2. The Texts
3. The Music
4. The Edition
1.1 John Hilton the younger (1599–1657), the son of the organist and composer John Hilton (d. 1608), is best known for his contributions to Catch that Catch Can (1652). Scholars have largely criticized or ignored his other compositions, including the Ayres, or Fa Las for Three Voyces (1627), a collection of English madrigals in the form of the Italian balletto. Edmund Fellowes dismissed Hiltons madrigals as somewhat inferior.1 Joseph Kerman acerbically commented that Hiltons set was so poor that it could not even make the grade for the English Madrigal School, the thirty-six-volume series edited by Fellowes.2 Others, however, found ample charms in Hiltons pieces. The venerable Sir John Hawkins claimed that Hiltons madrigals exceeded Thomas Morleys in quality3 and in Grove Music Online, Peter Le Huray and Ian Spink assert that Hiltons Fa Las hardly deserve their neglect since many are attractive pieces, different, rather than inferior to [Thomas] Morleys.4
1.2 Given such accolades, it is surprising that Hiltons madrigals havent received more scholarly notice. The complete collection of Ayres was edited in the mid-nineteenth century for the Musical Antiquarian Society, but as John Morehen, the editor of the new edition of Hiltons Ayres, points out, the MAS folio is rare and unreliable.5 Indeed, Morehens edition is the first to apply modern scholarly editorial methods to the complete collection of Hiltons madrigals. In addition to Hiltons Ayres, Morehens publication includes an appendix of three madrigals that are attributed to Hilton in manuscript additions to the Folger Shakespeare Library exemplar of Nicholas Yonges Musica transalpina.
2.1 The anonymous texts set by Hilton are typical of the early seventeenth-century English madrigal. The poems are mostly about the pains and pleasures of love, although in keeping with the lighthearted nature of the balletto, the texts dwell considerably more on the pleasures: one of the commendatory verses that opens the collection recommends Hiltons Ayres, or Fa Las as a cure for melancholy. The text fa la in both the Italian balletto and the English madrigals modeled on the continental genre is generally used as a simple refrain, devoid of poetic meaning. Hiltons collection breaks the mold in one case. In My mistress frowns / You lovers that have loves astray (nos. 2–3) the fa la appears to be a synonym for cheerful music:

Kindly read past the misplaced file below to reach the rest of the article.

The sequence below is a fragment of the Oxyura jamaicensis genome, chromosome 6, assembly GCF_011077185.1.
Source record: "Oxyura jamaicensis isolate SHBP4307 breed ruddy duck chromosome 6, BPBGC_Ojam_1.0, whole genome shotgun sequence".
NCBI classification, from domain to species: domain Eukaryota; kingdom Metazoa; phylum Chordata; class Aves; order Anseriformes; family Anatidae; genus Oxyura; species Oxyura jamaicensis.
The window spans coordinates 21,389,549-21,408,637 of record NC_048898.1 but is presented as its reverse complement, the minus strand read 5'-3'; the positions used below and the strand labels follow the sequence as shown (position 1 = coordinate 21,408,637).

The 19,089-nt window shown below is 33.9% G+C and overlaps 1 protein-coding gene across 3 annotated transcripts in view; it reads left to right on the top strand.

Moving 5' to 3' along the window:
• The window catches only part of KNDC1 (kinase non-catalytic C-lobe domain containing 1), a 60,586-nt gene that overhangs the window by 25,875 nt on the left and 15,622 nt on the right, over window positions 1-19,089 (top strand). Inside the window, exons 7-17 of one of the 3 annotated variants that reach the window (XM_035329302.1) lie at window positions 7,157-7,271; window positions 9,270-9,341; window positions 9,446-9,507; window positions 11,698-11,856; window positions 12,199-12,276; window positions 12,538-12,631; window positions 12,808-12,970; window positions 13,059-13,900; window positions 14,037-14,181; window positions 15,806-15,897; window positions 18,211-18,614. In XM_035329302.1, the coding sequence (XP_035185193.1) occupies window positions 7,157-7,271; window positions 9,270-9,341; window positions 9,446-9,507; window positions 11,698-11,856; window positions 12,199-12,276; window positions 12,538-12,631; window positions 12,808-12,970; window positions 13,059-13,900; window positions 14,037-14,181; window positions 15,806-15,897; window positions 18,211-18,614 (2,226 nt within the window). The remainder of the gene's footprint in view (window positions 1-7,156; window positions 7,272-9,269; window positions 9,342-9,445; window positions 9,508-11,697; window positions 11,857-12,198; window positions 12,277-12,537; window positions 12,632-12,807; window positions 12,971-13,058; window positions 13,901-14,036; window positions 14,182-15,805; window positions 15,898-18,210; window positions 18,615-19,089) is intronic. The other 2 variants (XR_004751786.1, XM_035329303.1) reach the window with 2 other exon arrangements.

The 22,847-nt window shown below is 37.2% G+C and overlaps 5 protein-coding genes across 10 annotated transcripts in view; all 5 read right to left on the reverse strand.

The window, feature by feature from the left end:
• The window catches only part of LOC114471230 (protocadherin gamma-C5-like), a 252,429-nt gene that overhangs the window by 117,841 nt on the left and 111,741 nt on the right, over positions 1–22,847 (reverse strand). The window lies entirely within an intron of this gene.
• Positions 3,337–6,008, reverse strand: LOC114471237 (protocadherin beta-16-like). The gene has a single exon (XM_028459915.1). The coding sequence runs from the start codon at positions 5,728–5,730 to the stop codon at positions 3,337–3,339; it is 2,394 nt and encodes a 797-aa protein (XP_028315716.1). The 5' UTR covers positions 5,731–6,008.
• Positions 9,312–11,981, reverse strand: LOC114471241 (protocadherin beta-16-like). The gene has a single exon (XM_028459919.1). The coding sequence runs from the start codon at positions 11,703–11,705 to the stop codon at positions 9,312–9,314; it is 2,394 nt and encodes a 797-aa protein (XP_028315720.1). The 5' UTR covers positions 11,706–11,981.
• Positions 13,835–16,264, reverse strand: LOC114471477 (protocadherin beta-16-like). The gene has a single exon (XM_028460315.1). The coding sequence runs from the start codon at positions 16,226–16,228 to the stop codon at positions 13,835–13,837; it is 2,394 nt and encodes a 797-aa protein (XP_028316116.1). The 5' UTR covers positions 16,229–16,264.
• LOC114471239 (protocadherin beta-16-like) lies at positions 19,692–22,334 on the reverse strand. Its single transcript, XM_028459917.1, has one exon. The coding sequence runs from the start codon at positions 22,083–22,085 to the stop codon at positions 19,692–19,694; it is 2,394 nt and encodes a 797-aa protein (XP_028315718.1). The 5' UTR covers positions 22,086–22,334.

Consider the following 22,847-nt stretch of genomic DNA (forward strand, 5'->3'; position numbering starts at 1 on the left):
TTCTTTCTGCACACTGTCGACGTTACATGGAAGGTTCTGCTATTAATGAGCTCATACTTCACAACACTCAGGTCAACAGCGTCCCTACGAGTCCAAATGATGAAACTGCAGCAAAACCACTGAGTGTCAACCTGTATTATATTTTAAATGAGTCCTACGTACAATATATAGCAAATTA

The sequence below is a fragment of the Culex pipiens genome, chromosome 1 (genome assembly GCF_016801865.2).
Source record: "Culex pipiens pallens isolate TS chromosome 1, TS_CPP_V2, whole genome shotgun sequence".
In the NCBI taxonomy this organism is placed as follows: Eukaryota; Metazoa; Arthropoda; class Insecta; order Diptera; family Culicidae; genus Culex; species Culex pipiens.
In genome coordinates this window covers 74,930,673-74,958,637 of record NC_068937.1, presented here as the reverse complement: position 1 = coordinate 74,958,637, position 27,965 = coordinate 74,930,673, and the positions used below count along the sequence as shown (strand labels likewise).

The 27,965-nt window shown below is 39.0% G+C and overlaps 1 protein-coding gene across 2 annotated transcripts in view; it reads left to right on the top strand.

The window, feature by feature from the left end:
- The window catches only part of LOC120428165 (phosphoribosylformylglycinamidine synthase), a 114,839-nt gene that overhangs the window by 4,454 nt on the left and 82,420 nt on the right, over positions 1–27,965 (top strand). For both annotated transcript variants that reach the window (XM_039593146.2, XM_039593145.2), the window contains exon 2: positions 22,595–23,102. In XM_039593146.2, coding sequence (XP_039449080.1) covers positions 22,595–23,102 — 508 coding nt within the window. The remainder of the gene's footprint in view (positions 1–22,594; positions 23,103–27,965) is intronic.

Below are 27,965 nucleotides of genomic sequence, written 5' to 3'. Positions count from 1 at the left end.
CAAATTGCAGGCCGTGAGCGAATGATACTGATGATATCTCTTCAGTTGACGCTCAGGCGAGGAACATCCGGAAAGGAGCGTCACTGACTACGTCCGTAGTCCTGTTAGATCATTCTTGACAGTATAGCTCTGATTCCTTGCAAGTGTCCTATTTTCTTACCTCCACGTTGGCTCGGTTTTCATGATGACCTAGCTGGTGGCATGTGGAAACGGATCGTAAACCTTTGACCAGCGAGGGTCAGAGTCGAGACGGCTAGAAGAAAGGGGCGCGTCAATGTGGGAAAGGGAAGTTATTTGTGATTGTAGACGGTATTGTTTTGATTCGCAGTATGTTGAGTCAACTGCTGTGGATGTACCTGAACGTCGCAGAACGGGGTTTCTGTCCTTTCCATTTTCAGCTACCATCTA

My mistress frowns when she should play, Ill please her with a Fa la la. Sometimes she chides, but I straightway Present her with a Fa la la. You lovers that have loves astray, May win them with a Fa la la. Quick musics best, for still they say None pleaseth like your Fa la la.
Hilton also modifies the typical balletto form (a single quatrain with a fa la refrain after each couplet) in other selections; and in When Flora Frowns I Hope for Peace (no. 17), the "fa la" is omitted all together.
3.1 The majority of the pieces, for example, To Sport Our Merry Meeting (no. 1), feature cheerful homophony and dance rhythms. Madrigalisms abound in Hiltons collection, with rests portraying sighs, ascending lines representing flight and descending lines imitating the actions of drooping maidens. Hiltons music is generally appealing and holds its own against comparable pieces by Morley and Thomas Weelkes.
3.2 Two pieces featuring the sorrowful Philomel are particularly powerful. Philomela, according to Greek and Roman mythology, was raped and then had her tongue cut out to enforce her silence before she was turned into a bird (either a swallow or a nightingale, depending on the source). These madrigals, while not directly addressing Philomel's sorry plight, are more serious than the other pieces in the collection; indeed, the narrator seems to realize the incongruity of Philomels presence in a cheerful collection of balletti. The unhappy Philomel is advised to save her sadness for winter, a more appropriately melancholic season, or to fly to a landscape that better suits her mood. Leave Off, Sad Philomel (no. 11), one of the most striking pieces, effectively uses typical devices—suspensions, slow note values, and chromaticism—to represent the doleful notes sung by the maiden. This selection also shows Hiltons proficiency with imitative counterpoint. Fly, Philomel, to Deserts Fly (no. 25) continues the plea for Philomel to take her misery elsewhere. As with the previous selection, chromaticism and suspensions abound and Hilton incorporates imitation to give his madrigal a more serious tone.